Calls for more police in schools rely on an assumption that criminalisation is a useful and effective way to tackle social ills. Whilst there is political currency in these knee-jerk ‘tough on crime’ responses, the reality is that they are — like chicken boxes — inadequate in tackling the roots of serious youth violence. Looking at the root causes would turn our gaze to the role of the state: decimating cuts in education, in youth and social services, and an ideological assault on working class young people.

The solutions lie not in the expansion of the police, but in investing in schools to increase the teaching force, to reduce class sizes, to increase the provision for extra-curricular activities and pastoral support, and to support (rather than criminalise) young people. The solutions lie not in prison expansion, but in investing in youth services, in community centers, and libraries: the solutions lie in repairing communities that have been under attack for far too long.

 

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Remi Joseph-Salisbury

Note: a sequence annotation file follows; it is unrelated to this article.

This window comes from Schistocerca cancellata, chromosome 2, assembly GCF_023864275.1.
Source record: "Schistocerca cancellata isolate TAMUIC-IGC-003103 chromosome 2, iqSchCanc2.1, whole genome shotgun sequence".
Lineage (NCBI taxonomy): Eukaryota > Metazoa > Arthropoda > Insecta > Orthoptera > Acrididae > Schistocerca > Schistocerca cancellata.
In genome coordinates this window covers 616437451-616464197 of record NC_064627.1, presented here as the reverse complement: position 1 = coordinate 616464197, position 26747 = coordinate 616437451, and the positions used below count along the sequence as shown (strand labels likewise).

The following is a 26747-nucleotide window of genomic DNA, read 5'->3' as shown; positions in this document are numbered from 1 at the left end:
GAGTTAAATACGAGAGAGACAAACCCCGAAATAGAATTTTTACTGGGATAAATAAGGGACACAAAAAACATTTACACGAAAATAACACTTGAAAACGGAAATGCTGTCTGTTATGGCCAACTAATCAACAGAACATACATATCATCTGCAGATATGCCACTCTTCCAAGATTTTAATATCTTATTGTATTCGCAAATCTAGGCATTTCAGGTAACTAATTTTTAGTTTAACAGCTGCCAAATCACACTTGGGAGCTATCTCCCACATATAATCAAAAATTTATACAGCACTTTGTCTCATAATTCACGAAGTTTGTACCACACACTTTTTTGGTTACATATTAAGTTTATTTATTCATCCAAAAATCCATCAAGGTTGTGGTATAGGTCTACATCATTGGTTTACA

Remi Joseph-Salisbury is a Research Fellow in Ethnicity and Inequalities at the University of Manchester, and a trustee and organizer with the Racial Justice Network charity. He contributes regularly to mainstream media outlets and writes a ‘race and resistance’ column for Red Pepper. He tweets at: @RemiJS90

Roxy Legane

Roxy Legane is the founder of Kids of Colour, a Manchester-based project for young people of colour to challenge everyday and institutionalised racism. She currently works in a campaigning role for Right to Remain, is a steering group member of Northern Police Monitoring Project and is completing her masters in Criminology at Manchester Metropolitan University. You can follow her work on Twitter at @RoxyLegane @KidsOfColourHQ